Rifle bullets kicked up dirt as they fell around me. However, I did the job without mishap and got back to my dugout.
This is a good one:
One day during this period I went into Bethune and found a place to take a much needed bath and a change of underclothing. I knew that I was beginning to smell like livestock so taking a wash must have been a relief to my chums.

Penny:  The journal reveals your grandfather to be anything but the common foot soldier slogging it out in the trenches.  His education would indicate a gentleman.  Are you aware of his/your family history?  What were his circumstances before the war?
Rick:  His father was a sail-maker, which in the early 1900s wasn’t a real viable occupation. My grandfather was an electrician by trade. He had joined the Royal Field Artillery special reserves, which seemed to be similar to our national guard, right out of high school. I’m not sure where my grandfather received his polish, but his self-confidence must have been the result of his up-bringing.
   I believe that he came from a family of seven brothers and sisters. I’ll have to check his position in the pecking order. . . . I was just a kid when I met a couple of his sisters, so I wasn’t aware of their interaction. Since my grandparents came to the US in 1922, I never met my great grandfather or any other relatives. I do believe that they looked up to him because he was so successful in business once he came to the US.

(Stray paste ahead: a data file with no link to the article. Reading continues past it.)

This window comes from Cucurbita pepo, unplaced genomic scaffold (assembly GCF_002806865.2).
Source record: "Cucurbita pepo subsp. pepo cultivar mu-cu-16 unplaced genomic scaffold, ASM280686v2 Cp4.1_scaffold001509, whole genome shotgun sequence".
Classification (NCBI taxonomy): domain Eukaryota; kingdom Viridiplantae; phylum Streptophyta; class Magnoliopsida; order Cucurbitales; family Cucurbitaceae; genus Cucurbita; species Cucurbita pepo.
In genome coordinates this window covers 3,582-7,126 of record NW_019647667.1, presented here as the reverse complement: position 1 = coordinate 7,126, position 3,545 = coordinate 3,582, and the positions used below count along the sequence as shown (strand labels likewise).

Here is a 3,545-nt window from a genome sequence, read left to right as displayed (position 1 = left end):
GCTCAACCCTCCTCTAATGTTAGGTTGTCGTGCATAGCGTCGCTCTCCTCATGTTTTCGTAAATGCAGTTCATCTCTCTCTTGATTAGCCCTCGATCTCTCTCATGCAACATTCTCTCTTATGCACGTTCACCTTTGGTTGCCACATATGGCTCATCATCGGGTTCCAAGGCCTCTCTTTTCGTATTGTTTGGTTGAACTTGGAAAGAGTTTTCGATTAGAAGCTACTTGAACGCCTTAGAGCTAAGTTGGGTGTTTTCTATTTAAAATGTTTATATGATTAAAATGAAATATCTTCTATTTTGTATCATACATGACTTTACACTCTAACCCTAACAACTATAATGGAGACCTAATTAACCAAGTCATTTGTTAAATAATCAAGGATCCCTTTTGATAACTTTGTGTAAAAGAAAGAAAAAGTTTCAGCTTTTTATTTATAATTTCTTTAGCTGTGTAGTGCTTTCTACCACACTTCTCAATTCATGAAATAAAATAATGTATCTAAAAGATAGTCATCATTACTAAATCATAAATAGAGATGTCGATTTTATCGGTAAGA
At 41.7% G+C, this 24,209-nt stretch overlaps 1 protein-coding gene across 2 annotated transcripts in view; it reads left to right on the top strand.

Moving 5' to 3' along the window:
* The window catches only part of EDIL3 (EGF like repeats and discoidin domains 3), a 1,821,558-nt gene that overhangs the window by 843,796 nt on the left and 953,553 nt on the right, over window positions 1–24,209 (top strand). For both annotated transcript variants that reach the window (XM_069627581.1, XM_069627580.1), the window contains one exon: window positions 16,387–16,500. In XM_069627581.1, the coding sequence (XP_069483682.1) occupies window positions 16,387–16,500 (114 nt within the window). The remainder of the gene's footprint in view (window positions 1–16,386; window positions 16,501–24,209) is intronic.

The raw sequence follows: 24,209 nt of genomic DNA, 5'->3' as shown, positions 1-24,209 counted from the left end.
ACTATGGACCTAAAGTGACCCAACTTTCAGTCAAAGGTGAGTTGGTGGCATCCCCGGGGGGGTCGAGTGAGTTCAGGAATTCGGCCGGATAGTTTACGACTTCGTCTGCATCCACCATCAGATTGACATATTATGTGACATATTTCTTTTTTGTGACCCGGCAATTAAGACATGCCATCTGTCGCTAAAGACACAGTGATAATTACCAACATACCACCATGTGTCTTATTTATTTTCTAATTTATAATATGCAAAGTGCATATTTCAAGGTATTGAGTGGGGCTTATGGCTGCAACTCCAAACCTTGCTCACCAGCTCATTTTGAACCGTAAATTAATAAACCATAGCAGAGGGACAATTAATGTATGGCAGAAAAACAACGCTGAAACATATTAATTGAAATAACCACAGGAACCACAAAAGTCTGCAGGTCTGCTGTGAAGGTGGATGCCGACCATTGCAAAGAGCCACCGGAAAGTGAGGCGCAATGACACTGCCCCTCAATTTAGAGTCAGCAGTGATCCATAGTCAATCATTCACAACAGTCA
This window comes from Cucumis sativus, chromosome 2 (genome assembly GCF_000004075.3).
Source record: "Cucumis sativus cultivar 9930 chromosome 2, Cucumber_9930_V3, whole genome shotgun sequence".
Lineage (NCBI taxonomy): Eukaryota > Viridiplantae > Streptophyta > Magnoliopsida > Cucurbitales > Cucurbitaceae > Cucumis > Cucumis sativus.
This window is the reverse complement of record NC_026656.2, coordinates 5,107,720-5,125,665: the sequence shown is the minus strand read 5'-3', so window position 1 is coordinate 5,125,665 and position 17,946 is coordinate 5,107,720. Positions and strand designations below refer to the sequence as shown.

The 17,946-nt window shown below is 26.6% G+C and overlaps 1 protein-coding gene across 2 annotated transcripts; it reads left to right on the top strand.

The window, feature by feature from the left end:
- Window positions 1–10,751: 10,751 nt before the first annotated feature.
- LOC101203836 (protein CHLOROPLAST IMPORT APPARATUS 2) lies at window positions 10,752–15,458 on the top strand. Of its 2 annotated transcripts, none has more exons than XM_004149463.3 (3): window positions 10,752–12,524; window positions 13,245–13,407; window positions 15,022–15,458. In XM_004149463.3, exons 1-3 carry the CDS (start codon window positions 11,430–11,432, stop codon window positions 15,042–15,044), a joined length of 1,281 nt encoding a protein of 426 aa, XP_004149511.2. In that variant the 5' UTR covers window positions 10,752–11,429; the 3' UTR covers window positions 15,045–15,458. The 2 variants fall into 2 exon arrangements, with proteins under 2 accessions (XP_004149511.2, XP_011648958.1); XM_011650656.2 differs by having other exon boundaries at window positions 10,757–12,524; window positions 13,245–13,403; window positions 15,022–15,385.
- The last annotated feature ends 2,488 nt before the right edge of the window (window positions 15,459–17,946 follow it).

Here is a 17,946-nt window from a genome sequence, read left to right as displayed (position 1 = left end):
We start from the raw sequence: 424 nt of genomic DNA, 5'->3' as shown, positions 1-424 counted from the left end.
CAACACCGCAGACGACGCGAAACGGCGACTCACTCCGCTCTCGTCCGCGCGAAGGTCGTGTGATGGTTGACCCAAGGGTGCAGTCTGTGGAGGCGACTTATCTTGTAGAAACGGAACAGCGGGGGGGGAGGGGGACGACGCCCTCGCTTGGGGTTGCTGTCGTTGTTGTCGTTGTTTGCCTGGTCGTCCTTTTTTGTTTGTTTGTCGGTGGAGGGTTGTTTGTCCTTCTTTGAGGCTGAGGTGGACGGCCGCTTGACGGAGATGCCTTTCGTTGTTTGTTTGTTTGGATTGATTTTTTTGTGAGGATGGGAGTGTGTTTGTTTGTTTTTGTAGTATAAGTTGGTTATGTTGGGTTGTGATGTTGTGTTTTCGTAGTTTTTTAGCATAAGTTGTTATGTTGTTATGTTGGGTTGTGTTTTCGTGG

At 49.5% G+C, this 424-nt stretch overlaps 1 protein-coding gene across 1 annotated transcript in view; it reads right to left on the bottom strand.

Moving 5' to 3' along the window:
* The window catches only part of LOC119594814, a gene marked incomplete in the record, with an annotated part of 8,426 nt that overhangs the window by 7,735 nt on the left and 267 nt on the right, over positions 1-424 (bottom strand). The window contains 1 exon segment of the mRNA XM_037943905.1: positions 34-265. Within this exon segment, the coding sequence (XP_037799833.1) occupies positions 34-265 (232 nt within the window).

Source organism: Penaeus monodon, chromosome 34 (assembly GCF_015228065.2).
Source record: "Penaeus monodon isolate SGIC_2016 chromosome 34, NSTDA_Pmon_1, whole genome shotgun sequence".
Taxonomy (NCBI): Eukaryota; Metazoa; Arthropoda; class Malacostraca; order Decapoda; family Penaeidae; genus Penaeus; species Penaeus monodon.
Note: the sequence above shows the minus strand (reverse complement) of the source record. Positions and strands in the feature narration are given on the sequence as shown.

Penny:  Judging by his journal, he was very resourceful, tenacious and intelligent, not to mention courageous.  His superiors appeared to think very highly of him and relied on his judgment a great deal.  He mentions that at one point his commander put him up for promotion into the ranks of officers and strongly suggested that he "not turn it down this time."  Do you know the story about the previous time?
Rick:  I do not know a great deal of his early military experience. I do have some documents pertaining to his training as a signalman (credits in composition), which is no doubt why his journal is so well written. 
Penny:  Your grandfather's character seems further born out in events after the end of the journal, including his promotion and the significant commands and responsibilities he was given.  He seems the classic stiff-upper-lip Brit, stand fast, keep your mouth shut and get the job done.  Perhaps that prevailing attitude carried over in his family life (i.e., his relationships with his progeny?)   Your thoughts?
Rick:  I think you are on target about the stiff upper lip, get the job done.  Since we’re on the subject, I didn’t know my grandfather very well. His stoic demure made him seem unapproachable. He didn’t interact with his grandchildren on a personal level. From bits and pieces of stories that my father told, he was a stern father and common with parents of that time, children were to be seen but not heard.      My father tried to get more involved with his kids; I suppose to improve on his father’s parenting. However, he also inherited the English stoic front, which presented a barrier for a close interactive relationship.  Later in life I realized that in his own way he did involve himself in my life, but that is another story.
      Since I never talked to my father about his upbringing I don’t know the relationship between my grandfather and his children. I do know that he ran the roost and at one point when my grandmother was visiting relatives in England he moved into a new house, although I don’t know the entire details like she might have known but he was the decision maker.